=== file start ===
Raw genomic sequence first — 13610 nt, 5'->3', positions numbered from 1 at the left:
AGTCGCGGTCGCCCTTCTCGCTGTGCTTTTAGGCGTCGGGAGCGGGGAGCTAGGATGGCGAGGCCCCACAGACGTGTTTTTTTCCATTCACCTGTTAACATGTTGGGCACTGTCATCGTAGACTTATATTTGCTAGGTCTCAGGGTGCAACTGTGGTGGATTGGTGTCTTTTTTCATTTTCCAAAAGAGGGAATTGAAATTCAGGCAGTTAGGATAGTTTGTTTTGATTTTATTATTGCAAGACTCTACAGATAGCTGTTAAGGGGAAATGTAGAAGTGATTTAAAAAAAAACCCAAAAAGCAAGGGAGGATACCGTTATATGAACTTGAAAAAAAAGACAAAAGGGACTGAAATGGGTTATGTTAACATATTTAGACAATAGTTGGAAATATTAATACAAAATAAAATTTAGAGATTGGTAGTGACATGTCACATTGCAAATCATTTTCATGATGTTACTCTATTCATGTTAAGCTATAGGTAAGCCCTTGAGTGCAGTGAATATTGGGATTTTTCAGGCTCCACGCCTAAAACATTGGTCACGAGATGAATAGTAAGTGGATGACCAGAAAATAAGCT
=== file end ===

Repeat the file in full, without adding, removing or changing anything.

Raw genomic sequence first — 13610 nt, 5'->3', positions numbered from 1 at the left:
AGTCGCGGTCGCCCTTCTCGCTGTGCTTTTAGGCGTCGGGAGCGGGGAGCTAGGATGGCGAGGCCCCACAGACGTGTTTTTTTCCATTCACCTGTTAACATGTTGGGCACTGTCATCGTAGACTTATATTTGCTAGGTCTCAGGGTGCAACTGTGGTGGATTGGTGTCTTTTTTCATTTTCCAAAAGAGGGAATTGAAATTCAGGCAGTTAGGATAGTTTGTTTTGATTTTATTATTGCAAGACTCTACAGATAGCTGTTAAGGGGAAATGTAGAAGTGATTTAAAAAAAAACCCAAAAAGCAAGGGAGGATACCGTTATATGAACTTGAAAAAAAAGACAAAAGGGACTGAAATGGGTTATGTTAACATATTTAGACAATAGTTGGAAATATTAATACAAAATAAAATTTAGAGATTGGTAGTGACATGTCACATTGCAAATCATTTTCATGATGTTACTCTATTCATGTTAAGCTATAGGTAAGCCCTTGAGTGCAGTGAATATTGGGATTTTTCAGGCTCCACGCCTAAAACATTGGTCACGAGATGAATAGTAAGTGGATGACCAGAAAATAAGCT